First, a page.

Thursday, April 1, 2010

Hay, I curse thee...

Let's see... Flash is now 12, so I have been a horse owner since 1999. August 15, 1999 to be exact. And the whole time I have been said owner of said horse, the cursed beast has had to eat. Funny how that works. But in order for them to be happy equine, they must have full bellies. For lots of stories about asshats that do not feed their horses and get rudely outed in a very public forum, swing on over to Fugly Horse of the Day. It's an eye-opener. Anyway, I personally do not want to end up featured there so I continue to feed my beasts. Some days, though... (shakes her fist in the general easterly direction of Elmo)

Who me?

The original plan was to buy from a guy fairly local that had good hay in big 1/2 ton bales. I was going to buy 2 and put them out in the pasture, 1 at a time, for Flash and Bella to feed off as they desire. For most horses this is not a good plan, because they get super fat and can founder. However, Flash and Bella are both high-strung arabs and can be tough to keep weight on (although Farmer assures me he can have Flash on the verge of founder in no time... I'll keep that in mind).

I was supposed to pick up these 2 bales last week. Every time I called he was either busy or not picking up the phone. In the meantime, the hay I had brought with me when I moved Flash was dwindling rapidly... darn horses and their daily desire to eat!!

Friday rolled around and the guy called me and told me he was out. Ah, crap. The mad scramble began to find another source. I finally found a place about 35 miles NE that had good hay for sale at a very reasonable price ($90/ton) and made an appointment to go out and pick it up yesterday. I was going to leave work a little early so I could be unloading in the light rather than the dark.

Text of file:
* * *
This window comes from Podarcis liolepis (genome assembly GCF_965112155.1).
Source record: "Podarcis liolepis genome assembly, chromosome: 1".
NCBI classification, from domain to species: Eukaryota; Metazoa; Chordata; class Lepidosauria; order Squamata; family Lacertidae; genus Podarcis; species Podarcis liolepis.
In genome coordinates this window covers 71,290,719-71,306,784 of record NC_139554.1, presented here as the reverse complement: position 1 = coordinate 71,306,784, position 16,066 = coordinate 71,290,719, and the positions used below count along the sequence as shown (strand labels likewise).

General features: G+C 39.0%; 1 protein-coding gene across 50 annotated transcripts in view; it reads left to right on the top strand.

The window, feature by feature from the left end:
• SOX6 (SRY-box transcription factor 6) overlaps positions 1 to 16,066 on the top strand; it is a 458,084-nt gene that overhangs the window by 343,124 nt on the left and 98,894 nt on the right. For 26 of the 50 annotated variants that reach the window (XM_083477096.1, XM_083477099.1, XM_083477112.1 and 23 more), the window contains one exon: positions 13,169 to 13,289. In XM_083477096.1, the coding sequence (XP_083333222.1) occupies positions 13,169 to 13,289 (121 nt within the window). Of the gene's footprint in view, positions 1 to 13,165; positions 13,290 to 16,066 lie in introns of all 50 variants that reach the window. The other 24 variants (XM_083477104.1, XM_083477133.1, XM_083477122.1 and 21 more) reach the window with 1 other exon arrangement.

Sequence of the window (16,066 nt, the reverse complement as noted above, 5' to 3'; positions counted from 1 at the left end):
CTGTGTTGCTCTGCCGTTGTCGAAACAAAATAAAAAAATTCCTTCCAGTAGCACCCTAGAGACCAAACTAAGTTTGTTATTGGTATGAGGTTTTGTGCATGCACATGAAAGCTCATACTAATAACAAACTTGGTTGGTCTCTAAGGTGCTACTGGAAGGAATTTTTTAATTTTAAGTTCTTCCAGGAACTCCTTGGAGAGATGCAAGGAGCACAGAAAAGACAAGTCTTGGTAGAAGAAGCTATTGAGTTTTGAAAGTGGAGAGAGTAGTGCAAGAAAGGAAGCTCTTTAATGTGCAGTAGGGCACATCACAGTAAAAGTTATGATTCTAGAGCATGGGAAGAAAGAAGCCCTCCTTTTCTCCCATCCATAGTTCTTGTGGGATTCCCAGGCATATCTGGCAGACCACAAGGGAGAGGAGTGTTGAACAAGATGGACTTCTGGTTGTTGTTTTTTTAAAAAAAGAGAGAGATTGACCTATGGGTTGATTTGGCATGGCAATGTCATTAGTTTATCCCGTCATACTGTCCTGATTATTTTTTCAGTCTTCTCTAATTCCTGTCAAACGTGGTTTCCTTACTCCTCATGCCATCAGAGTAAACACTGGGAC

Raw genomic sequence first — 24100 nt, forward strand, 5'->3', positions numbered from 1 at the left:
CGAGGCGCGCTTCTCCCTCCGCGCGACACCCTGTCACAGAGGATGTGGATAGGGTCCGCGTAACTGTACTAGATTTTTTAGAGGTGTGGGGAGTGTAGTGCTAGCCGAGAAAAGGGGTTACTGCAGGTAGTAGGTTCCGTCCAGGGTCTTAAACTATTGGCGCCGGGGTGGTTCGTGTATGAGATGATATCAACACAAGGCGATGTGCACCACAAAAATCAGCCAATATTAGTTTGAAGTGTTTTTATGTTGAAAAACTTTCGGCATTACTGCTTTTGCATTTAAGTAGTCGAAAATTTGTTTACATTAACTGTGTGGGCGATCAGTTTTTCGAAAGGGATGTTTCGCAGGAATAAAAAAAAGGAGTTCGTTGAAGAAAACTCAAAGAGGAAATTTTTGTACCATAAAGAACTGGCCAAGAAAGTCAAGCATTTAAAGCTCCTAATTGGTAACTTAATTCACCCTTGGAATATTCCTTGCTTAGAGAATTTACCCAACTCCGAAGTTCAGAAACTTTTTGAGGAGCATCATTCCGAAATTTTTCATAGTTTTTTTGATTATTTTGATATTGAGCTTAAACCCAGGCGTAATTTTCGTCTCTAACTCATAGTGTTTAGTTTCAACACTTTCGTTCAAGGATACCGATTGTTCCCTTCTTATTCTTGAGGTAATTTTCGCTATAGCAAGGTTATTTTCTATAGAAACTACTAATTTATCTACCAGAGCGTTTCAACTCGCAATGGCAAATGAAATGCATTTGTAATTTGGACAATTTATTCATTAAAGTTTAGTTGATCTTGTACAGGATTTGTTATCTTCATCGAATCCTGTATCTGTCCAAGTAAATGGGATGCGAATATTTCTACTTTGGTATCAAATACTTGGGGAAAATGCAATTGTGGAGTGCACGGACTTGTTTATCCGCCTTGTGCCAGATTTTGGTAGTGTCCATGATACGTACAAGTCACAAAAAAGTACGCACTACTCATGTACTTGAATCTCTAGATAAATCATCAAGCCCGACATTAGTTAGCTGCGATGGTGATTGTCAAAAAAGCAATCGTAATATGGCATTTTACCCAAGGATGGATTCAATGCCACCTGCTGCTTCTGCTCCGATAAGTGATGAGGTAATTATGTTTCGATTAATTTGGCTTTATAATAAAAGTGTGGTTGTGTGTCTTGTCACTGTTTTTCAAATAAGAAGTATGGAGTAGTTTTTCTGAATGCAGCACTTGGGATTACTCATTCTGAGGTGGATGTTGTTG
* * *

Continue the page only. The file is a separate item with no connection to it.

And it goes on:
Well, yesterday I get a phone call at about noon. It is the farm lady telling me that her loaders are not available today and can I come back Saturday. Um, no... I can't. The last of the hay was fed the previous night. I need it now. Ok, she says... guess you'll just have to load it yourself. Right after that BO (Bella's owner) calls and says he can't help unload unless I'm there at 4pm. Ah, crap. 

So I decide to leave a little earlier than planned. I jump in the truck, get to the farm and begin to load the hay. The little old lady did knock part 0f the stack over with her extremely rusty tractor, at least. I wasn't looking forward to scaling the stack... it was looking pretty unstable. 

So I begin to load. At first the bales don't feel that heavy. By the end, it's all I can do to get them in the trailer. At that point I am sweating so badly that the hay is sticking to me... which, of course, is making me itch. I hop in my truck and proceed to pull out. Ah, crap. I'm stuck. I get back out and lock my hubs so I can use my 4-wheel drive. Success!! I am free... and headed back to the coast. 

As I'm heading back over the coast range it begins to snow. Seriously? It's like a day away from April and it's snowing? Ah, crap. Luckily, it wasn't sticking anywhere but at the very tippy-tops of the mountains. 

So I make it back to the pasture and BO is there. Hooray!! Only he then informs me that he has moved some equipment so I can get into the shed through the back way and that he's now leaving to go meet with his accountant. Ah, crap. So, I unload and stack... alone... 

As I'm unloading, the rain stops, the wind stops and the sun comes out. And I start sweating even more... which, of course, means that more hay is sticking to me. Man it is a lot of work loading and unloading this crap. But I get it done... Hooray!!

Then I get home and it is still bright and sunshiny and the dogs are going crazy. They haven't been out for a walk in a few days because I've been under the weather. So, I figure what the hell... and off we go for a walk. 

Thanks mom. See what a good dog I am?

This morning the only body part moving without much pain is my fingertips. The rest of me is not speaking to me... Not that I blame it... it was a lot of work (stop sniggering Farmer... I know for you it's like nothing). 

The good news is I don't have to do that again for a few months... Ah, crap. You mean there will be a next time?

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